In September 2009 SEBI amended its open offer rules, a change Yash Rana of law firm Goodwin Procter believes was a direct response to the Bharti-MTN deal. “There had been some suggestion that the open offer rules would be relaxed,” Rana says. “However, recently SEBI made them more onerous by requiring the open offer be made for 20% of shares listed overseas as well.”
For their part, Indian government officials, including newly appointed finance minister Pranab Mukherjee, expressed support for the deal. Such cheerleading went right to the top when, four days before the final 30 September deadline, the prime minister, Manmohan Singh, publicly endorsed the merger.
The irresistible meets the immovable
During the final round of negotiations between MTN and Bharti the concept of a dual listing became a firm requirement of the South African government. It insisted that the deal could only proceed if the merged entity would be dual listed on an Indian and a South African exchange. It also stated that MTN was a strategic company, the ownership of which must remain in the country. These demands were ultimately to prove fatal to the deal.
“This structure needed an approval from the government of South Africa, which has expressed its inability to accept it in the current form,” conceded Bharti in a statement. The share prices of both Bharti and MTN fell considerably.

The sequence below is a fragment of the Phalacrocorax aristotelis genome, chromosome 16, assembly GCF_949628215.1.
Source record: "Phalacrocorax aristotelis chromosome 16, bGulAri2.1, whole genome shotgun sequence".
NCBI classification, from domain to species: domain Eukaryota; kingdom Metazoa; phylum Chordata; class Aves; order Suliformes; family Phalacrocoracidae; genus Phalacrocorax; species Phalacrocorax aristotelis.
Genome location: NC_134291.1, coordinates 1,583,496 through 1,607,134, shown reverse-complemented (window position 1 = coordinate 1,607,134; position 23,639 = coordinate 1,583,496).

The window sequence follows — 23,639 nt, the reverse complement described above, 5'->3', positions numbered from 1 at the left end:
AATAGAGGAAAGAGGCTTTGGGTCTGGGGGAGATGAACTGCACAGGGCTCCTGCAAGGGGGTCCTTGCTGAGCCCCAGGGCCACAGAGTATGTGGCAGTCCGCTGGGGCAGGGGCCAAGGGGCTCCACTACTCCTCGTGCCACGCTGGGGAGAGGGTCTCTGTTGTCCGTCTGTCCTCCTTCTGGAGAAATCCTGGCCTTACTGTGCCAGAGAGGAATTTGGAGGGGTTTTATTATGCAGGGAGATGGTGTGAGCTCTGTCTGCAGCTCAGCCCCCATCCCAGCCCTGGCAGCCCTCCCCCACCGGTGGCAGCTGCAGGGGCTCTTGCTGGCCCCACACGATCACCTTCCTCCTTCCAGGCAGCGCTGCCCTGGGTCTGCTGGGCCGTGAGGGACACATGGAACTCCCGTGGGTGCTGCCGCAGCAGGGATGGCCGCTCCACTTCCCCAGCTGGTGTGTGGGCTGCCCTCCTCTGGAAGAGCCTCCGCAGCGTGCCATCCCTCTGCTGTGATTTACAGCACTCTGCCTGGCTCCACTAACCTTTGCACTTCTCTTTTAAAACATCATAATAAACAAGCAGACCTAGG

“We hope the South African government will review its position in the future and allow both companies an opportunity to reengage,” said Mittal on 30 September. MTN issued a statement the same day blaming the failure of the deal on a general lack of commitment. The parties “were not able to conclude all outstanding matters to enable the transaction to proceed,” the statement read.
Third time lucky?
Bharti has since announced plans to focus on acquisitions in Asia, including one in Bangladesh that is already underway (see News, page 8). But if Mittal’s words of 30 September are to be taken at face value, a third attempt at the MTN deal may not be beyond the realm of possibility.
In mid-January Rajan Mittal, the vice-chairman and managing director of Bharti Enterprises, travelled to Lagos to attend an Indo-West Africa business forum. Had events unfolded differently, he may have made his calls on a Bharti-controlled network while on business in Nigeria.
In Lagos, reporters approached Rajan Mittal and asked about the potential for reviving the deal. If it had been tried twice, then why not a third time? But Mittal did not waver: “The MTN chapter is now closed.”